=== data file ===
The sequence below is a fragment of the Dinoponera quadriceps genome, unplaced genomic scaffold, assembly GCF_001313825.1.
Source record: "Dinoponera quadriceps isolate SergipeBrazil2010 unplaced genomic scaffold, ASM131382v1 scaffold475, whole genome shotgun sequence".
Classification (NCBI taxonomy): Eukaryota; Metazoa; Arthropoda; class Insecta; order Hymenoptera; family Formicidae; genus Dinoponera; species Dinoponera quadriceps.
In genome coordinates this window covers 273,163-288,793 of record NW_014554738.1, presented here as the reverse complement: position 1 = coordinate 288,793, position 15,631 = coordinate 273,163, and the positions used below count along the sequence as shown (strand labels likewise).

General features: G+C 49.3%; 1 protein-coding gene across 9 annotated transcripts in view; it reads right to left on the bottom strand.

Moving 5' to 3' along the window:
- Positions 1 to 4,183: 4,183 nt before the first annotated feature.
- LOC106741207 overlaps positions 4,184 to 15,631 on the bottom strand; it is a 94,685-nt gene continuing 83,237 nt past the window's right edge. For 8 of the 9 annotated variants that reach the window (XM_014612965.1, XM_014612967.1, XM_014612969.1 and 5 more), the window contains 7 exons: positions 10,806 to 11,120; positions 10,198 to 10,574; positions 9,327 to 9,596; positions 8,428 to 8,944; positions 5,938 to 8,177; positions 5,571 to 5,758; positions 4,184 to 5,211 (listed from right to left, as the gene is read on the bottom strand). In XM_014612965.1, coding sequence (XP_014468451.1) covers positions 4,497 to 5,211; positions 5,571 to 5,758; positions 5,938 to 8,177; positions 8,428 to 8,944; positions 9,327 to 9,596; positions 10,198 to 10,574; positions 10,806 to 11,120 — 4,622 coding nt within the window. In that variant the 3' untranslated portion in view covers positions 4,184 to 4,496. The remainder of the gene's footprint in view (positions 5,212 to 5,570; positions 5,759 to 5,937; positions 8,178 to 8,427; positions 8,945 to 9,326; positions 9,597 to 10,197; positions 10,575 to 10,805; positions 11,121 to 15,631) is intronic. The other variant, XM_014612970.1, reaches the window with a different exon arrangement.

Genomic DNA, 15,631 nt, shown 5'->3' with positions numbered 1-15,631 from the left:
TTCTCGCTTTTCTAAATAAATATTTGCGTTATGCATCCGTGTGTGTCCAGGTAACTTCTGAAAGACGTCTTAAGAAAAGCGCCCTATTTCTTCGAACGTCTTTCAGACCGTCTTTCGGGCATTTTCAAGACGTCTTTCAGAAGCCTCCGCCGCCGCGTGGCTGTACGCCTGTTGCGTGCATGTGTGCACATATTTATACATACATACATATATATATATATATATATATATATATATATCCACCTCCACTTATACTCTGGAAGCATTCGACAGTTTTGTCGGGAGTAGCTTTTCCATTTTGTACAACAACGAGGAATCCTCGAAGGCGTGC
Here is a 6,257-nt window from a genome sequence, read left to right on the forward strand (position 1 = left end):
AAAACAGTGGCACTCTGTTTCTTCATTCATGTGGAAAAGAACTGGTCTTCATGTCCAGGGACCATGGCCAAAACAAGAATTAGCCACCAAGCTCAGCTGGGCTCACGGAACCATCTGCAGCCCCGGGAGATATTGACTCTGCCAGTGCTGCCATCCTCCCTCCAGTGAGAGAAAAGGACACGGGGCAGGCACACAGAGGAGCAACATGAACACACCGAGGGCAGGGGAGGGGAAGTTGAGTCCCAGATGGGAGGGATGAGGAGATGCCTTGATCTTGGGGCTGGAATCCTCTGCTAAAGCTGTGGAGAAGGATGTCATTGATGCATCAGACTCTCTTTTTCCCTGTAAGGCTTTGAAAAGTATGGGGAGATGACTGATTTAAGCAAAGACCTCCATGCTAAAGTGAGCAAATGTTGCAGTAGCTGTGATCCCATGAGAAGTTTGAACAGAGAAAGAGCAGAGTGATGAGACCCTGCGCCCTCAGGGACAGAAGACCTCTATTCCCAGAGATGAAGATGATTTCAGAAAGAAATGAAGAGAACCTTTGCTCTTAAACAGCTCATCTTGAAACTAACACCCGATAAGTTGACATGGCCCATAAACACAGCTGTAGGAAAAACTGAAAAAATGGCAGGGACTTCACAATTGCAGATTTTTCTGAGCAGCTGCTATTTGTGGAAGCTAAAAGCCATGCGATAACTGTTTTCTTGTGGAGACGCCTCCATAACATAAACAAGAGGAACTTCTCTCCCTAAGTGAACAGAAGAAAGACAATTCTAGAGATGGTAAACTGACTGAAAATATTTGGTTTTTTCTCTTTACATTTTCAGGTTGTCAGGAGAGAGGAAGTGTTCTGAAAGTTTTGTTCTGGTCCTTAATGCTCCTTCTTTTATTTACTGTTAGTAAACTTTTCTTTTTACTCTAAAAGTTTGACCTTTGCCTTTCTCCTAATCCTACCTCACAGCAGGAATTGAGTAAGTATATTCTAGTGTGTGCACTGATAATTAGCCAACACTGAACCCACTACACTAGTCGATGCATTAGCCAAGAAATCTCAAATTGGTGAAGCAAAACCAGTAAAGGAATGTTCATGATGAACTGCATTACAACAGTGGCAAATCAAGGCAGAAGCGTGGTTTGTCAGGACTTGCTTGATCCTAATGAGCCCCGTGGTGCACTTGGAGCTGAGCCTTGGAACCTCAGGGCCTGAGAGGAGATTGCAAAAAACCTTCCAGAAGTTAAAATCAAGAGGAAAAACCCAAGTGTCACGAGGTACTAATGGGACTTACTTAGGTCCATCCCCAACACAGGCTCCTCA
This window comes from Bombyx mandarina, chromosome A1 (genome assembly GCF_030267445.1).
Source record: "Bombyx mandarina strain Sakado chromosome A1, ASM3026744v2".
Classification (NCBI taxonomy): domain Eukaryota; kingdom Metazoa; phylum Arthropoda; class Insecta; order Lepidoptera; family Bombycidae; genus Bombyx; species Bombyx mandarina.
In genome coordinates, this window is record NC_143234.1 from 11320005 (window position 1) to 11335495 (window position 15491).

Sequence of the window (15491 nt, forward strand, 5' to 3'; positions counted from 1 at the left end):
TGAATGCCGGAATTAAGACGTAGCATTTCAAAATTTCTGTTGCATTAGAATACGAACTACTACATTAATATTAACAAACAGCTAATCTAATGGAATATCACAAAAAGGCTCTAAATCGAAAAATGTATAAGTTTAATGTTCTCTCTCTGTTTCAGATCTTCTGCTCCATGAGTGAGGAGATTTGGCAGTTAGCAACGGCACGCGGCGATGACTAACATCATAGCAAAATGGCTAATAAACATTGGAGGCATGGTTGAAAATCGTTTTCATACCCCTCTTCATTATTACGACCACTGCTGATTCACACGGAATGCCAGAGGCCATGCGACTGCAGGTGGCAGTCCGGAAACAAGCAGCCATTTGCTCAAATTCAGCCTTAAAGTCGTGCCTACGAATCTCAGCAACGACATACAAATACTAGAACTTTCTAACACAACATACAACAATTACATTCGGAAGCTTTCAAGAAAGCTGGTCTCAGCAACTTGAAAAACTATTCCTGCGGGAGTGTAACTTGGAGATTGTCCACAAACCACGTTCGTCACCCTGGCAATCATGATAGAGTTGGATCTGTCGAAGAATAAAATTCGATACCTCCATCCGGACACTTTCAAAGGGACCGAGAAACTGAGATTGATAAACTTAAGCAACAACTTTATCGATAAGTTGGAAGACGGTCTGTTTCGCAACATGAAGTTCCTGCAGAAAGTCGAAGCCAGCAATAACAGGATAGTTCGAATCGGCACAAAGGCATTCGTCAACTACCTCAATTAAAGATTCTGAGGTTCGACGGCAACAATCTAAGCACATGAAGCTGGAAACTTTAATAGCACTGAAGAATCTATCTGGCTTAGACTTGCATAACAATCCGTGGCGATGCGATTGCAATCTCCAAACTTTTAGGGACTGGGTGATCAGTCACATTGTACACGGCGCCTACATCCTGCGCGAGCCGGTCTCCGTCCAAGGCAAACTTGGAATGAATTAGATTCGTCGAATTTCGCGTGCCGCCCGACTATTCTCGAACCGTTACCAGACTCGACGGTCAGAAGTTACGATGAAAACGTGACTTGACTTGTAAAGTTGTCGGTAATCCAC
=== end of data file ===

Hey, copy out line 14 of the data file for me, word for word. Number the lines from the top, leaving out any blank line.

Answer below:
Source record: "Bombyx mandarina strain Sakado chromosome A1, ASM3026744v2".